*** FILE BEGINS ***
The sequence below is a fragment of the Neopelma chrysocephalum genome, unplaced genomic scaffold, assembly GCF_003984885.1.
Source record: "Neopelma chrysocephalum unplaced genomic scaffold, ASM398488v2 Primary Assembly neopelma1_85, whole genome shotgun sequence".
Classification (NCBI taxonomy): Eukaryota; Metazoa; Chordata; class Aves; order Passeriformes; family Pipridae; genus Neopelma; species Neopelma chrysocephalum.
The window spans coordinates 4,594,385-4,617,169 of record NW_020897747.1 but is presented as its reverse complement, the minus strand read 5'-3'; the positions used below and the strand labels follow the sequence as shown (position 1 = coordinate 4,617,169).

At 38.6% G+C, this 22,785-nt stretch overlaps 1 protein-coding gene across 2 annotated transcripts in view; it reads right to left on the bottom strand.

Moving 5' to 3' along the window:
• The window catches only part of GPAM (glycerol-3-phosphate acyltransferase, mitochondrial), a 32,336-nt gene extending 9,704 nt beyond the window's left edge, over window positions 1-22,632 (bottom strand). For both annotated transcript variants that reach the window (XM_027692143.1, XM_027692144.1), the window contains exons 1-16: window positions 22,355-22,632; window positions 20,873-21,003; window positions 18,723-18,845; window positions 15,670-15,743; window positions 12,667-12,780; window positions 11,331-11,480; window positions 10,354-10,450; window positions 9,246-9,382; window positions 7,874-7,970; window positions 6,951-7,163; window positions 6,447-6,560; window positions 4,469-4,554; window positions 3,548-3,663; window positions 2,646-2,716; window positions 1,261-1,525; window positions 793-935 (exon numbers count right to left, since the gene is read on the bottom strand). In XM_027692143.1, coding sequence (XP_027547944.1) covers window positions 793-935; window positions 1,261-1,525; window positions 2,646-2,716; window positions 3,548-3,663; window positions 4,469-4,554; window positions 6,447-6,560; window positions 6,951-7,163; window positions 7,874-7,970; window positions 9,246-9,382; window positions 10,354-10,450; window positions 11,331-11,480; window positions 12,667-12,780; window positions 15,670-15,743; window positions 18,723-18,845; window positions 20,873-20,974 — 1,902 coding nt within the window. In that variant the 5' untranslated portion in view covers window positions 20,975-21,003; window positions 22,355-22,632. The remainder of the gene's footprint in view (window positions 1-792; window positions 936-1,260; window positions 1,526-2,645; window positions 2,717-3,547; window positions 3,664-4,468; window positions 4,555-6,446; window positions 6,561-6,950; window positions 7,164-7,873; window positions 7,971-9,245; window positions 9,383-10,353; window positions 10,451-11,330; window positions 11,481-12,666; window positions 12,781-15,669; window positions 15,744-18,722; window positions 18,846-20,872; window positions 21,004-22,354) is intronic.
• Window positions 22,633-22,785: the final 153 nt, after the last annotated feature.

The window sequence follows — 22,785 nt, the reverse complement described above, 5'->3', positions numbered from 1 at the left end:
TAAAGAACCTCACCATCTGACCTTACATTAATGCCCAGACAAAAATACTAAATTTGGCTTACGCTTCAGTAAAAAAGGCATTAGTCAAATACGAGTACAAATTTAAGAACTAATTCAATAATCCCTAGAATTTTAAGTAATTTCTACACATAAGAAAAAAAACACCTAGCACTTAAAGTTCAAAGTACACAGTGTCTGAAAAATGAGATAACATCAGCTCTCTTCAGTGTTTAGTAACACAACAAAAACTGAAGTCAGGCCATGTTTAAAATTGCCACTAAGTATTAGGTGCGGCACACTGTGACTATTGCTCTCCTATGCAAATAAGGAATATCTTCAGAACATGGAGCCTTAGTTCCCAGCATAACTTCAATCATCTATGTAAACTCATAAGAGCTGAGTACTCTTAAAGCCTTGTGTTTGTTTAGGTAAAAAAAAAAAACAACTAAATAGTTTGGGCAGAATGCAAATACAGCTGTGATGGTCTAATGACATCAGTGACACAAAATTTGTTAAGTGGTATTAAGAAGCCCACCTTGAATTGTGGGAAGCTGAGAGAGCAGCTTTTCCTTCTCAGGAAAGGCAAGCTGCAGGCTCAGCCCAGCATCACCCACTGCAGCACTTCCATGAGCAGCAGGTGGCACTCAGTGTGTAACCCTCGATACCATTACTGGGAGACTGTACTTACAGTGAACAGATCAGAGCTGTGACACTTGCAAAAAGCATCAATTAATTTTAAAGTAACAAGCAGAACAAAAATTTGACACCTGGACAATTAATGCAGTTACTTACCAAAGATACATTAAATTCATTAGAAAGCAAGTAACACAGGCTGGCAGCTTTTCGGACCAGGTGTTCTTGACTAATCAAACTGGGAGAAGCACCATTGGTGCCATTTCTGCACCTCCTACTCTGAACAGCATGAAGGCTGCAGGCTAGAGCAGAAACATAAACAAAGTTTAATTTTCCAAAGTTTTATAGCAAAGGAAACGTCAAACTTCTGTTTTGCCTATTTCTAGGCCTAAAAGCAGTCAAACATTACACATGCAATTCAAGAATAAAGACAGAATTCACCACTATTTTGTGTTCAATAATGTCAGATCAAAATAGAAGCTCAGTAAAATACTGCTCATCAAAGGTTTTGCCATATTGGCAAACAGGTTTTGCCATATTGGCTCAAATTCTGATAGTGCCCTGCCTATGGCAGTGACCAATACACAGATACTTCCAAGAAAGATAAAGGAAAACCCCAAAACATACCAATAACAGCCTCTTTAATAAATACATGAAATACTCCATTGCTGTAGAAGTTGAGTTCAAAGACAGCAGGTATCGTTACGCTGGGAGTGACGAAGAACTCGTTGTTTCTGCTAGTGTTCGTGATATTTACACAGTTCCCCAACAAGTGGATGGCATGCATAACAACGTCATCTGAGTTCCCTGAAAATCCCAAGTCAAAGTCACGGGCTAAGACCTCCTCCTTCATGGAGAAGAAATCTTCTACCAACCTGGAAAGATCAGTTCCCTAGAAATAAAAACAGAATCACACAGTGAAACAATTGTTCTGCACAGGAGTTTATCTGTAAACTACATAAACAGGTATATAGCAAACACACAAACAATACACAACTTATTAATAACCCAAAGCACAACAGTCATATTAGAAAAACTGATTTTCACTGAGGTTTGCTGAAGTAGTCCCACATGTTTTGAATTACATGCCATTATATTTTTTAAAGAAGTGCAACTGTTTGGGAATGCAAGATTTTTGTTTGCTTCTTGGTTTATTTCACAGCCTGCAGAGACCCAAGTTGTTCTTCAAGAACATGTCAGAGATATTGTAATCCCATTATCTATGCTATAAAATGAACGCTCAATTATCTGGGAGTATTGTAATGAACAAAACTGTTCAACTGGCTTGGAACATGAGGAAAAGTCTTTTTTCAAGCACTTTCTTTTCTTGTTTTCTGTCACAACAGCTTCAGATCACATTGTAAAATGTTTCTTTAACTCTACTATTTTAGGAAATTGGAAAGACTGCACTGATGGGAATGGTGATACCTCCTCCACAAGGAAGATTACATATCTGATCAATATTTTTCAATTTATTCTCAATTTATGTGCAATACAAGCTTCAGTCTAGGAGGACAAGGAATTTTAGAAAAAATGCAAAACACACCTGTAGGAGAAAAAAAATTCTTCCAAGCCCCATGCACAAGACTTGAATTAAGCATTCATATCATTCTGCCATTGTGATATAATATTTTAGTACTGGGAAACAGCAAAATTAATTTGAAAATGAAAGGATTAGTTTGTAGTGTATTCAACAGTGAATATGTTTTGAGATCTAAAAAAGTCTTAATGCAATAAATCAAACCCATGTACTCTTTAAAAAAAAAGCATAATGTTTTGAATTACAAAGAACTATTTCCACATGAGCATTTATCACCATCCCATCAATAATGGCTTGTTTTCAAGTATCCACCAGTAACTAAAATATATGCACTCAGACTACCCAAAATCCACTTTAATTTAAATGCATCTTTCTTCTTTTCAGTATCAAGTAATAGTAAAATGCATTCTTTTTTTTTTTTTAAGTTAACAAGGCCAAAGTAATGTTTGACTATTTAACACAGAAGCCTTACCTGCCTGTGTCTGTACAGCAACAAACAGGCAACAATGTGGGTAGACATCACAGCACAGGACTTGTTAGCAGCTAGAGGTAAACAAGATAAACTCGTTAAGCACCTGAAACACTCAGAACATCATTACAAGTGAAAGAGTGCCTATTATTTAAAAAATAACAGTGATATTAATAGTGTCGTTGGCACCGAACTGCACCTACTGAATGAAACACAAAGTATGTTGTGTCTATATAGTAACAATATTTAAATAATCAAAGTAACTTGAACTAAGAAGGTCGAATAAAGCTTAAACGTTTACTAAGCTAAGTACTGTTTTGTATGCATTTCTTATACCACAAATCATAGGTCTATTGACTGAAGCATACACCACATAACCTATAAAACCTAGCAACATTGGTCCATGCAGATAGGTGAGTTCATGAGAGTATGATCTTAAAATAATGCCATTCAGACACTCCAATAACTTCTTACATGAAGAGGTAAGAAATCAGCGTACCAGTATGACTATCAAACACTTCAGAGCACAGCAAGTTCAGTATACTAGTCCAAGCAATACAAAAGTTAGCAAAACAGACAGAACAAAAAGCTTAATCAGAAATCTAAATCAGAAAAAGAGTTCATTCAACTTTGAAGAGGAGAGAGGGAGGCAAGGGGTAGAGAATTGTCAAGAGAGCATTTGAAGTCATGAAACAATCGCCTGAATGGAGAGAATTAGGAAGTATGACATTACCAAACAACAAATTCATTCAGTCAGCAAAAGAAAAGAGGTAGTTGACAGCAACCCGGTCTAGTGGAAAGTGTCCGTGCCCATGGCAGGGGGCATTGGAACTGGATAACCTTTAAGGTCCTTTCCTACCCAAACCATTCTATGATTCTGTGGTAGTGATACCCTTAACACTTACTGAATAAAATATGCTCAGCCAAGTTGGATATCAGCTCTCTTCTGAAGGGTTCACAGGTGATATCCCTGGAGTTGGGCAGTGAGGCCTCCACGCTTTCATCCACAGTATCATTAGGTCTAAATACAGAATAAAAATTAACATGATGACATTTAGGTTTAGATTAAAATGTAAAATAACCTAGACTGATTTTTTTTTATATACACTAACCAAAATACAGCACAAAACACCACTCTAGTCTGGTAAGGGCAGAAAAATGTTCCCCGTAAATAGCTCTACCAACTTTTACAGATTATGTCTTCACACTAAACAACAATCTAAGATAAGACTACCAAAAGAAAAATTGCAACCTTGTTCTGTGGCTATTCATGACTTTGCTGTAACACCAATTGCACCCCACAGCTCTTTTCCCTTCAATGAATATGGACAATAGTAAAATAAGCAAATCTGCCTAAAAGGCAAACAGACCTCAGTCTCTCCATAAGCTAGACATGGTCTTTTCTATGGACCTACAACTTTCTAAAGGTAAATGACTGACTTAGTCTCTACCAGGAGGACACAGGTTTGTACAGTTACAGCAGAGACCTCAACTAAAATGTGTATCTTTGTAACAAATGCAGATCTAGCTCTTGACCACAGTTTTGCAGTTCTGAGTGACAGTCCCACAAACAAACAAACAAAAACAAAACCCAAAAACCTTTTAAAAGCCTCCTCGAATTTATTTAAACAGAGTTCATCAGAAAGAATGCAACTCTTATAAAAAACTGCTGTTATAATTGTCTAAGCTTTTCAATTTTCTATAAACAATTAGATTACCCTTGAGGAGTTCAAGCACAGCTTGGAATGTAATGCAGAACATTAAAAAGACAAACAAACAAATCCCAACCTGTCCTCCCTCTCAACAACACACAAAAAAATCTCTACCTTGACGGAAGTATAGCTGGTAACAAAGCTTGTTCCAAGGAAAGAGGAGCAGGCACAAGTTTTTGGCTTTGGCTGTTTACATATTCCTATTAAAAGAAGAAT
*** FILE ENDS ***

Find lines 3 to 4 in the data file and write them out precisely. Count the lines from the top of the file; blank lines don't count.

Classification (NCBI taxonomy): Eukaryota; Metazoa; Chordata; class Aves; order Passeriformes; family Pipridae; genus Neopelma; species Neopelma chrysocephalum.
The window spans coordinates 4,594,385-4,617,169 of record NW_020897747.1 but is presented as its reverse complement, the minus strand read 5'-3'; the positions used below and the strand labels follow the sequence as shown (position 1 = coordinate 4,617,169).